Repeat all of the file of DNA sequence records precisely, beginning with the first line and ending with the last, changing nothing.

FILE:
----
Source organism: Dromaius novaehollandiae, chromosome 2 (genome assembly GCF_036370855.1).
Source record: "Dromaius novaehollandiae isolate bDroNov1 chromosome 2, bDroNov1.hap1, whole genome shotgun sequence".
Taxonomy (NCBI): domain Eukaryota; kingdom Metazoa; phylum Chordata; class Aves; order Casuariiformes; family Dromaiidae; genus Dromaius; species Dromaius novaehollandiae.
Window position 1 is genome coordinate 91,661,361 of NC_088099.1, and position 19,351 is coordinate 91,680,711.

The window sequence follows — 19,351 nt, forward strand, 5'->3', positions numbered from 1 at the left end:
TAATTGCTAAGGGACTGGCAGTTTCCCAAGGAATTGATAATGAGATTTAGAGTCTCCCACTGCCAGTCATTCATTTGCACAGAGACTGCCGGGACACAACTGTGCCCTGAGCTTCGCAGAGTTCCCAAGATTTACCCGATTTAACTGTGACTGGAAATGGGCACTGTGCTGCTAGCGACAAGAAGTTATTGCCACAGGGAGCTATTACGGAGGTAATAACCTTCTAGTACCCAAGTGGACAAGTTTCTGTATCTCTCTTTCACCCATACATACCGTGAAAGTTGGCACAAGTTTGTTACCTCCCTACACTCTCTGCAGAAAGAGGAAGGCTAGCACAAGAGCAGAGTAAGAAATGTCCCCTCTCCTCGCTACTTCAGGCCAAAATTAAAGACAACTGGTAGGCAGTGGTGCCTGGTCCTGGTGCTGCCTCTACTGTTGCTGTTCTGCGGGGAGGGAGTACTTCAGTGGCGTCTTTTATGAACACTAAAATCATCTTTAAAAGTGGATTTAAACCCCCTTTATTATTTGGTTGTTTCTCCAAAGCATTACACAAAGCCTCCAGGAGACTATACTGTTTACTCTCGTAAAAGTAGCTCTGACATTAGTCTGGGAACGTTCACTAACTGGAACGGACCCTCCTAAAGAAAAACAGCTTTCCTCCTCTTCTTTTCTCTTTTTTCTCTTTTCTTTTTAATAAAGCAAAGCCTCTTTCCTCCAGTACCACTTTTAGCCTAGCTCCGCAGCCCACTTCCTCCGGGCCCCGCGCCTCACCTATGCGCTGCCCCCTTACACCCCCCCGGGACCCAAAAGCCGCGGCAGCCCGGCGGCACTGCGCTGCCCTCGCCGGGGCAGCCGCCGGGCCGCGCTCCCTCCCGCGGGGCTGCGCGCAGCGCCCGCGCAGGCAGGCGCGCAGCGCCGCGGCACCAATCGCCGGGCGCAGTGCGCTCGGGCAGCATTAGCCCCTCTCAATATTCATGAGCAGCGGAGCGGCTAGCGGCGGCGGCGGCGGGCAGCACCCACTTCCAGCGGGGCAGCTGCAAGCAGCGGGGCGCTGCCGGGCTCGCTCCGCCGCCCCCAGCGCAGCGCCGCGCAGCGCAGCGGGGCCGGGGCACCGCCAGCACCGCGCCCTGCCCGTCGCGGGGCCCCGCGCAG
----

Source organism: Dromaius novaehollandiae, chromosome 2 (genome assembly GCF_036370855.1).
Source record: "Dromaius novaehollandiae isolate bDroNov1 chromosome 2, bDroNov1.hap1, whole genome shotgun sequence".
Taxonomy (NCBI): domain Eukaryota; kingdom Metazoa; phylum Chordata; class Aves; order Casuariiformes; family Dromaiidae; genus Dromaius; species Dromaius novaehollandiae.
Window position 1 is genome coordinate 91,661,361 of NC_088099.1, and position 19,351 is coordinate 91,680,711.

The window sequence follows — 19,351 nt, forward strand, 5'->3', positions numbered from 1 at the left end:
TAATTGCTAAGGGACTGGCAGTTTCCCAAGGAATTGATAATGAGATTTAGAGTCTCCCACTGCCAGTCATTCATTTGCACAGAGACTGCCGGGACACAACTGTGCCCTGAGCTTCGCAGAGTTCCCAAGATTTACCCGATTTAACTGTGACTGGAAATGGGCACTGTGCTGCTAGCGACAAGAAGTTATTGCCACAGGGAGCTATTACGGAGGTAATAACCTTCTAGTACCCAAGTGGACAAGTTTCTGTATCTCTCTTTCACCCATACATACCGTGAAAGTTGGCACAAGTTTGTTACCTCCCTACACTCTCTGCAGAAAGAGGAAGGCTAGCACAAGAGCAGAGTAAGAAATGTCCCCTCTCCTCGCTACTTCAGGCCAAAATTAAAGACAACTGGTAGGCAGTGGTGCCTGGTCCTGGTGCTGCCTCTACTGTTGCTGTTCTGCGGGGAGGGAGTACTTCAGTGGCGTCTTTTATGAACACTAAAATCATCTTTAAAAGTGGATTTAAACCCCCTTTATTATTTGGTTGTTTCTCCAAAGCATTACACAAAGCCTCCAGGAGACTATACTGTTTACTCTCGTAAAAGTAGCTCTGACATTAGTCTGGGAACGTTCACTAACTGGAACGGACCCTCCTAAAGAAAAACAGCTTTCCTCCTCTTCTTTTCTCTTTTTTCTCTTTTCTTTTTAATAAAGCAAAGCCTCTTTCCTCCAGTACCACTTTTAGCCTAGCTCCGCAGCCCACTTCCTCCGGGCCCCGCGCCTCACCTATGCGCTGCCCCCTTACACCCCCCCGGGACCCAAAAGCCGCGGCAGCCCGGCGGCACTGCGCTGCCCTCGCCGGGGCAGCCGCCGGGCCGCGCTCCCTCCCGCGGGGCTGCGCGCAGCGCCCGCGCAGGCAGGCGCGCAGCGCCGCGGCACCAATCGCCGGGCGCAGTGCGCTCGGGCAGCATTAGCCCCTCTCAATATTCATGAGCAGCGGAGCGGCTAGCGGCGGCGGCGGCGGGCAGCACCCACTTCCAGCGGGGCAGCTGCAAGCAGCGGGGCGCTGCCGGGCTCGCTCCGCCGCCCCCAGCGCAGCGCCGCGCAGCGCAGCGGGGCCGGGGCACCGCCAGCACCGCGCCCTGCCCGTCGCGGGGCCCCGCGCAG